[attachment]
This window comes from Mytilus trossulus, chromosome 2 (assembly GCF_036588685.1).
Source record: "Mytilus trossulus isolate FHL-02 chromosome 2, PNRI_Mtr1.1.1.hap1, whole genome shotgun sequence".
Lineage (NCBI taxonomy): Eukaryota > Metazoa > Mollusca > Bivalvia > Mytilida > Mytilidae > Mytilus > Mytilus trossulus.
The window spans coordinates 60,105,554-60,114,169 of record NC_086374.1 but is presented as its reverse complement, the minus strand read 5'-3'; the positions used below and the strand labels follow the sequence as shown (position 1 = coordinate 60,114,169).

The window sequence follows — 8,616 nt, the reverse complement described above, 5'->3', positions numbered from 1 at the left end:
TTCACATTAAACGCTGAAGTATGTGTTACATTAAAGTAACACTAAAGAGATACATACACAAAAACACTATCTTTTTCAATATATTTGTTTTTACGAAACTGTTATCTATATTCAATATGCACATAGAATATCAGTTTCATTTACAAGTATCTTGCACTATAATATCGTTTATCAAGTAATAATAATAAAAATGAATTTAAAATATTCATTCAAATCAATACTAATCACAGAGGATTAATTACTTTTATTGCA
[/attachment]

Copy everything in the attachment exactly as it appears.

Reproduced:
This window comes from Mytilus trossulus, chromosome 2 (assembly GCF_036588685.1).
Source record: "Mytilus trossulus isolate FHL-02 chromosome 2, PNRI_Mtr1.1.1.hap1, whole genome shotgun sequence".
Lineage (NCBI taxonomy): Eukaryota > Metazoa > Mollusca > Bivalvia > Mytilida > Mytilidae > Mytilus > Mytilus trossulus.
The window spans coordinates 60,105,554-60,114,169 of record NC_086374.1 but is presented as its reverse complement, the minus strand read 5'-3'; the positions used below and the strand labels follow the sequence as shown (position 1 = coordinate 60,114,169).

The window sequence follows — 8,616 nt, the reverse complement described above, 5'->3', positions numbered from 1 at the left end:
TTCACATTAAACGCTGAAGTATGTGTTACATTAAAGTAACACTAAAGAGATACATACACAAAAACACTATCTTTTTCAATATATTTGTTTTTACGAAACTGTTATCTATATTCAATATGCACATAGAATATCAGTTTCATTTACAAGTATCTTGCACTATAATATCGTTTATCAAGTAATAATAATAAAAATGAATTTAAAATATTCATTCAAATCAATACTAATCACAGAGGATTAATTACTTTTATTGCA